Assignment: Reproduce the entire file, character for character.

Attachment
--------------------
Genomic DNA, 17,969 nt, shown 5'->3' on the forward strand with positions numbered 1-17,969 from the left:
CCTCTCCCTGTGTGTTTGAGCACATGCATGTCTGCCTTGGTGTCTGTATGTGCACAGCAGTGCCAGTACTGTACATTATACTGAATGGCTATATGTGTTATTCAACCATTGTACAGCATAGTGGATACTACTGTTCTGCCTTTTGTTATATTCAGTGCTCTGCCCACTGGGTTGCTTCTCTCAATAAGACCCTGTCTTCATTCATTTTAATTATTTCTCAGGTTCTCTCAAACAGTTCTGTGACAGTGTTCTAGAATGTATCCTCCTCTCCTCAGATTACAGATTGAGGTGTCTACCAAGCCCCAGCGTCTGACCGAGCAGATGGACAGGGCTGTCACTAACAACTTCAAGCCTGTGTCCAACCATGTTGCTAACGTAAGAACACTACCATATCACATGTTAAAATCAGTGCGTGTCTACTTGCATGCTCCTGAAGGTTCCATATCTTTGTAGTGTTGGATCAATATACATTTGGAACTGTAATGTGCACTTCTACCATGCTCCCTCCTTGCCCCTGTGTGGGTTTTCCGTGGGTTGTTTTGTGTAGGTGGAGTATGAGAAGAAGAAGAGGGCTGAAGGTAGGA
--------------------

Genomic DNA, 17,969 nt, shown 5'->3' on the forward strand with positions numbered 1-17,969 from the left:
CCTCTCCCTGTGTGTTTGAGCACATGCATGTCTGCCTTGGTGTCTGTATGTGCACAGCAGTGCCAGTACTGTACATTATACTGAATGGCTATATGTGTTATTCAACCATTGTACAGCATAGTGGATACTACTGTTCTGCCTTTTGTTATATTCAGTGCTCTGCCCACTGGGTTGCTTCTCTCAATAAGACCCTGTCTTCATTCATTTTAATTATTTCTCAGGTTCTCTCAAACAGTTCTGTGACAGTGTTCTAGAATGTATCCTCCTCTCCTCAGATTACAGATTGAGGTGTCTACCAAGCCCCAGCGTCTGACCGAGCAGATGGACAGGGCTGTCACTAACAACTTCAAGCCTGTGTCCAACCATGTTGCTAACGTAAGAACACTACCATATCACATGTTAAAATCAGTGCGTGTCTACTTGCATGCTCCTGAAGGTTCCATATCTTTGTAGTGTTGGATCAATATACATTTGGAACTGTAATGTGCACTTCTACCATGCTCCCTCCTTGCCCCTGTGTGGGTTTTCCGTGGGTTGTTTTGTGTAGGTGGAGTATGAGAAGAAGAAGAGGGCTGAAGGTAGGA